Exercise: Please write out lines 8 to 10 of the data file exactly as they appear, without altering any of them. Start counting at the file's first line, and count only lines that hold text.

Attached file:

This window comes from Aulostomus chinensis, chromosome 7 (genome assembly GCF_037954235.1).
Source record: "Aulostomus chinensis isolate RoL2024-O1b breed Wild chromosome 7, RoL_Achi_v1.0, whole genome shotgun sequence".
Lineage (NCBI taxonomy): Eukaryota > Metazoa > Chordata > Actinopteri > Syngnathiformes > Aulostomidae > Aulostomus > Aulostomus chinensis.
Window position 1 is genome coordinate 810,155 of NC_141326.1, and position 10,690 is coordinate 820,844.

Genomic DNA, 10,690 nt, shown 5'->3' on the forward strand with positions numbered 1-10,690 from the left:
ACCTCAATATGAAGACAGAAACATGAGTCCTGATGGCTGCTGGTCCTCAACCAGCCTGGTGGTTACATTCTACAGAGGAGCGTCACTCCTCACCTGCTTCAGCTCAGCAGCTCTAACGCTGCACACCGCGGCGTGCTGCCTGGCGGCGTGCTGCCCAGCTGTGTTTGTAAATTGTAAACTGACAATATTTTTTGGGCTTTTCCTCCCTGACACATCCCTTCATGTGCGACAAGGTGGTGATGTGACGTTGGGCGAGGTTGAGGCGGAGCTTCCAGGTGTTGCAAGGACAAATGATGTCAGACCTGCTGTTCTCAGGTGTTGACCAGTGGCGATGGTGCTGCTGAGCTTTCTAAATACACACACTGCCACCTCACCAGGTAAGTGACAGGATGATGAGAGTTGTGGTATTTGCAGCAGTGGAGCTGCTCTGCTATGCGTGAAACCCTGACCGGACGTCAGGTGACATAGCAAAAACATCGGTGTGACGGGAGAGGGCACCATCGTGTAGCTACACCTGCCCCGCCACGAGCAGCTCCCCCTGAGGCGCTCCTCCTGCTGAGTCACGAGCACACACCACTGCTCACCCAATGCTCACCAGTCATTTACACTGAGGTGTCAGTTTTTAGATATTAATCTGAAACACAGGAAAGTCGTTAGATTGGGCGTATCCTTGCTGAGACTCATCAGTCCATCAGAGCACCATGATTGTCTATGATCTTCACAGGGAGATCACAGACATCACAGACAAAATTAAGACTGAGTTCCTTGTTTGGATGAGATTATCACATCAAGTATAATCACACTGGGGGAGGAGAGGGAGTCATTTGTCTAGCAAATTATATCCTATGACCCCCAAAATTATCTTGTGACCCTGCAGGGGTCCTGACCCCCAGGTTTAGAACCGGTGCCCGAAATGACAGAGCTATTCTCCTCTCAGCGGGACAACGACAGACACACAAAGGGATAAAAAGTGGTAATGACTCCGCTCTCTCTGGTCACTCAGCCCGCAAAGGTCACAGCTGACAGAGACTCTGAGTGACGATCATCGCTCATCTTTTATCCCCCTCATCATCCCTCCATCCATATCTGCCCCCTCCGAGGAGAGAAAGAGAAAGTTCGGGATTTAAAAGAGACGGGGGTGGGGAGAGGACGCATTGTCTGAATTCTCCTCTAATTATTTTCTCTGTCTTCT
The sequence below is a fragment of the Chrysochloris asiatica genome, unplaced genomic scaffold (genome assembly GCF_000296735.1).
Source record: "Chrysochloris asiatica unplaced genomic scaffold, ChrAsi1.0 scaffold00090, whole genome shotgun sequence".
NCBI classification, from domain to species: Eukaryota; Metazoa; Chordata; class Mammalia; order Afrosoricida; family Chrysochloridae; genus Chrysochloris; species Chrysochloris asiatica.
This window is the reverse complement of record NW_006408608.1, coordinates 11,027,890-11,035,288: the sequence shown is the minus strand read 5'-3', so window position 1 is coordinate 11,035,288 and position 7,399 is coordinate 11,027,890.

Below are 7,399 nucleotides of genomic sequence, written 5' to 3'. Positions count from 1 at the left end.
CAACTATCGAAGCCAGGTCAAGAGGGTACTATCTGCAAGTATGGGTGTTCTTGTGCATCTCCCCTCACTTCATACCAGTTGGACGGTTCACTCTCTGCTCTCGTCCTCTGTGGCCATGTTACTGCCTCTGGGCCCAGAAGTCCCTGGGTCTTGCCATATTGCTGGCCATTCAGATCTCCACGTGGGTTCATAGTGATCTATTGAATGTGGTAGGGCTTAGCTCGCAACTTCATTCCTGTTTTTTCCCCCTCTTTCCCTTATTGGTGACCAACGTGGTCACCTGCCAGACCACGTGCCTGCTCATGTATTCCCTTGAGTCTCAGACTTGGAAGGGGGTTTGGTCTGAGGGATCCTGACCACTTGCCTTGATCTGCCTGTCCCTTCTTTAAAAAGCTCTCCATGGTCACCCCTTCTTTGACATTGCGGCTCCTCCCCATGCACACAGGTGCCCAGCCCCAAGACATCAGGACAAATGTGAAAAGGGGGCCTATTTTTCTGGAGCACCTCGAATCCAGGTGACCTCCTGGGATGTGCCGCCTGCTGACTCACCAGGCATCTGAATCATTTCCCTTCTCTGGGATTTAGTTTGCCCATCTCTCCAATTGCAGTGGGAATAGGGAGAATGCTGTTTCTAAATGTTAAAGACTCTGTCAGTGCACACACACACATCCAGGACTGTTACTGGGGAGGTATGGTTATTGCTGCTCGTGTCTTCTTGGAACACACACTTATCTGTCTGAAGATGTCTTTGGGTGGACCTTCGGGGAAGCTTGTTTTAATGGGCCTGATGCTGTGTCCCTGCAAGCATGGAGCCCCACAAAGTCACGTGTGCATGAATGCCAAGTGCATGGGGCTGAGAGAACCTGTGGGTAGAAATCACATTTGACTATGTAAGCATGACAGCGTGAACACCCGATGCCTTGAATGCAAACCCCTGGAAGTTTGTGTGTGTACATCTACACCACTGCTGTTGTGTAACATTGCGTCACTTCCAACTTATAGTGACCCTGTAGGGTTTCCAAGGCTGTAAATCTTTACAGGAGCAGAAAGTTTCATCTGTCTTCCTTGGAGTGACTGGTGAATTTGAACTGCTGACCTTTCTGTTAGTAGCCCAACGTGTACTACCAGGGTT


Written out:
Source record: "Chrysochloris asiatica unplaced genomic scaffold, ChrAsi1.0 scaffold00090, whole genome shotgun sequence".
NCBI classification, from domain to species: Eukaryota; Metazoa; Chordata; class Mammalia; order Afrosoricida; family Chrysochloridae; genus Chrysochloris; species Chrysochloris asiatica.
This window is the reverse complement of record NW_006408608.1, coordinates 11,027,890-11,035,288: the sequence shown is the minus strand read 5'-3', so window position 1 is coordinate 11,035,288 and position 7,399 is coordinate 11,027,890.